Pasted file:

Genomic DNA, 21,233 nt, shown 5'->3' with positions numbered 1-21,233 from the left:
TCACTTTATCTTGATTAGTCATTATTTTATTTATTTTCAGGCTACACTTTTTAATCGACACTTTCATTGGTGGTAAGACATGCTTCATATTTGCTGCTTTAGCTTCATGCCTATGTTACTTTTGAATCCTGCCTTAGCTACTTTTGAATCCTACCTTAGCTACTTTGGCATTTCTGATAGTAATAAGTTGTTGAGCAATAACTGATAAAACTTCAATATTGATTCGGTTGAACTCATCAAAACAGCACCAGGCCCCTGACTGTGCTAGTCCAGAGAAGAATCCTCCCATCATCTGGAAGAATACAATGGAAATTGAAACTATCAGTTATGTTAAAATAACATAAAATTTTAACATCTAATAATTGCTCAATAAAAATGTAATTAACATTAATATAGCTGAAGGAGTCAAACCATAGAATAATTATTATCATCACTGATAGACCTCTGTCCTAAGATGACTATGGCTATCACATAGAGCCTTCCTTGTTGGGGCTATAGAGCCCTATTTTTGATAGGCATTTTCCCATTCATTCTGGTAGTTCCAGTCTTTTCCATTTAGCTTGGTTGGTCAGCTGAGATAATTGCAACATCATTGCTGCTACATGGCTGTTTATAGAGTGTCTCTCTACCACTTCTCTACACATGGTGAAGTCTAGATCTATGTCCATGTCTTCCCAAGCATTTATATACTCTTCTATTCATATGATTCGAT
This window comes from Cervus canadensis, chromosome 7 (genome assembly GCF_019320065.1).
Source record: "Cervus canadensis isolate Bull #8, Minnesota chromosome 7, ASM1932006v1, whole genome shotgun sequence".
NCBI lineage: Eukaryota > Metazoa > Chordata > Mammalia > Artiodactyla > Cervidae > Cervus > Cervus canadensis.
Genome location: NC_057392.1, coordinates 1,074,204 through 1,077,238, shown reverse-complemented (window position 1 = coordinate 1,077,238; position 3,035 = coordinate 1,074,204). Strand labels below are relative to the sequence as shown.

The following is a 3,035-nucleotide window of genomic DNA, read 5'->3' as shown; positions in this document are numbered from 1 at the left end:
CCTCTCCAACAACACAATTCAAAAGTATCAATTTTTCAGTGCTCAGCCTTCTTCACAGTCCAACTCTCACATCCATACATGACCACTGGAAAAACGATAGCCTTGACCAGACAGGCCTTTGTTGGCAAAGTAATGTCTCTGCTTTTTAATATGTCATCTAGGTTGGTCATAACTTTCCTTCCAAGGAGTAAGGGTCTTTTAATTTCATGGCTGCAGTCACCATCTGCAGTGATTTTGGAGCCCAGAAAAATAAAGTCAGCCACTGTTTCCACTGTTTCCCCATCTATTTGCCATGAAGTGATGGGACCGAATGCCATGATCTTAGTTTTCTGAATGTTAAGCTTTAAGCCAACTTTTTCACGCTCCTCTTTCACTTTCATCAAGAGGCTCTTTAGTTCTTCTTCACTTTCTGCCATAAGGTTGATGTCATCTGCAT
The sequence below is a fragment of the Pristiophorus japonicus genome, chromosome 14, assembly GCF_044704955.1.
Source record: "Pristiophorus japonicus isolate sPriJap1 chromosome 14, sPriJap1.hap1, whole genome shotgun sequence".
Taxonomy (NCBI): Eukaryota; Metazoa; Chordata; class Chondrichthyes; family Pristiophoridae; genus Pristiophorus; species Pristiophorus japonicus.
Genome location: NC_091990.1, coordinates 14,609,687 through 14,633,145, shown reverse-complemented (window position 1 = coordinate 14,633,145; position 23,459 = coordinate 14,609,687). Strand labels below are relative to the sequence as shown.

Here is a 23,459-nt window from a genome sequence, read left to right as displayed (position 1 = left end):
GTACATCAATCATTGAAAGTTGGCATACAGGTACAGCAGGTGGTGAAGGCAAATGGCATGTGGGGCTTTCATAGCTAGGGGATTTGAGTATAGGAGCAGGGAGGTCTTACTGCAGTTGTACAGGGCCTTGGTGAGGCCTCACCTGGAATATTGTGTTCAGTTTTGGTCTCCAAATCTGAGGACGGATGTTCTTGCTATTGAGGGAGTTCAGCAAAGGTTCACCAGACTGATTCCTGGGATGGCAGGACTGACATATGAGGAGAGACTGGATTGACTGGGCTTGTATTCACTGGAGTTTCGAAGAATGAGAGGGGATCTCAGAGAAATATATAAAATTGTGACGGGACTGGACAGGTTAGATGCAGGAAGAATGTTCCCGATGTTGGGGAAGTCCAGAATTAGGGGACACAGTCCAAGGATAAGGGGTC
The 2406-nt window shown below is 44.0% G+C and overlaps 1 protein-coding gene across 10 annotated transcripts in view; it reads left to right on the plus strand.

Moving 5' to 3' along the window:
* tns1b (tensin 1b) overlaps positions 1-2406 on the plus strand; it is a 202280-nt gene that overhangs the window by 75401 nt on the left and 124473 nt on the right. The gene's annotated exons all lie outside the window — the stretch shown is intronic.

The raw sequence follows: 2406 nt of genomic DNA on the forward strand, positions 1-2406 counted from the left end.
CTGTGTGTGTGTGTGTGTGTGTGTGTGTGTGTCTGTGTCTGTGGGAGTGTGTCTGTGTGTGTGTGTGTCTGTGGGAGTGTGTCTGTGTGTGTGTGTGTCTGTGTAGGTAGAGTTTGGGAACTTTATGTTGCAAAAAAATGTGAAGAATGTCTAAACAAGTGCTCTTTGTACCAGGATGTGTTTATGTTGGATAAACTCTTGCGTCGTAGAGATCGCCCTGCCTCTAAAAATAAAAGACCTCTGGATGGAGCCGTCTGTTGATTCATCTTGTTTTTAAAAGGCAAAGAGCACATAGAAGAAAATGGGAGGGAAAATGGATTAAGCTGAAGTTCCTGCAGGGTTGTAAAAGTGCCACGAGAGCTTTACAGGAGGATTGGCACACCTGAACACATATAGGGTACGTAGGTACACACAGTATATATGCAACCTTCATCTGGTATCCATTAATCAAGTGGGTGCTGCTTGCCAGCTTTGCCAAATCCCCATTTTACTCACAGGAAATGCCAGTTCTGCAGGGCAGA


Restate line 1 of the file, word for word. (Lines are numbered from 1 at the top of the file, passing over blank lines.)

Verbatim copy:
Genomic DNA, 21,233 nt, shown 5'->3' with positions numbered 1-21,233 from the left: